The following morning we descended back to the Vrata via the Prag route, the easiest waymarked route on the North side. To add a bit of interest to the day, on a recommendation from our Slovenian campsite owner back in Dovje, we continued along the ridge from the hut and over the small summit of Rž towards the
Dom Valentina Staniča. From here we were able to cut back to the Prag route and avoid some of the screes at the top of the route.  The Prag route shouldn't be underestimated, it is steep, with a lot of scree covered ledges above precipitous drops in to the void of the Vrata below. Cables protect the most technical parts, but its a good idea to maintain concentration and careful footwork until you are are safely down to the valley floor.

Looking towards the line of weakness sthat the Prag follows through the North Wall and down to the Vrata.

On a stony promontory between the Prag route, and the harder Tominskova Pot, which joins the Prag at this point.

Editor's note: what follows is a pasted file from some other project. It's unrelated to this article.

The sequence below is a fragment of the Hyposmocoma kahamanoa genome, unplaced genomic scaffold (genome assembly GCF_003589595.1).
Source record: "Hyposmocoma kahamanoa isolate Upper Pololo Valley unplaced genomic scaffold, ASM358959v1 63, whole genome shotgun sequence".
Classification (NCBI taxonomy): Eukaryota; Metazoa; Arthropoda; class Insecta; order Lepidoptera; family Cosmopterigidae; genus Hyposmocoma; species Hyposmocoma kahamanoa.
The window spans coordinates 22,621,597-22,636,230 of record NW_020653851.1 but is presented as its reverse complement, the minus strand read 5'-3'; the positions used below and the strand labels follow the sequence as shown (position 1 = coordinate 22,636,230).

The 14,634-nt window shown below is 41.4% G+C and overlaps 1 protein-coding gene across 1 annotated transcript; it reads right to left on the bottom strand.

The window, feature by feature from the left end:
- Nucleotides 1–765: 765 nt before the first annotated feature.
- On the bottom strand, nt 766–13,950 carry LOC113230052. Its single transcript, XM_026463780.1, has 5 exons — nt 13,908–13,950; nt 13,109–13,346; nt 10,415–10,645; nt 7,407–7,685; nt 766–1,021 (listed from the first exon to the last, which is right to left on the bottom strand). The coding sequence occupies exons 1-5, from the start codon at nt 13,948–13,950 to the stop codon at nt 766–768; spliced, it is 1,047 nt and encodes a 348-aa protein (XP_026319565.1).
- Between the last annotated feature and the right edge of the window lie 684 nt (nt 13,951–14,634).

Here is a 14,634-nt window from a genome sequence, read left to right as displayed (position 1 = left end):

By early afternoon we were cooling our feet in the icy waters that flow from beneath Triglav's north wall and feeling very pleased with ourselves indeed.  We were definitely assisted by a couple of days of settled conditions, but even so, I found this circuit to be satisfyingly difficult. The exposure on route had been mind boggling, and to do it you need to be comfortable soloing at UK climbing grade moderate, 1000m above the valley floor.  If you'd asked me how I would have felt about that a few days earlier, I'd have said- no way! 

Tuesday, 25 September 2012

Slovenia: Vršič Verticality

I'm a few days back from two weeks in Slovenia, a rematch, after our first visit in 2010, where we enjoyed wonderful walking, but couldn't get in to the higher areas due to lingering winter snows. This time we went back with reinforcements in the form of friends Toby Davies and Robin Barnden, who we'd enticed with photographs of sun kissed vertical limestone.

The trip didn't start so well-  Wally discovered at the quayside in Newcastle that his passport was out of date.  No matter, Robin and I abandoned him and pressed onwards, via a ferry to Amsterdam and endless hours on the German autobahn, to a rendevous with Toby in Austria 36 hours later. A good nights sleep, and the following morning, the three of us were ready to hit the Julian Alps of Slovenia, just an hour down the road.  

 Mala Mojstrovka, on the west side of the Vršič Pass.  The normal route takes the a steep scree path through the notch on the skyline before turning towards the summit.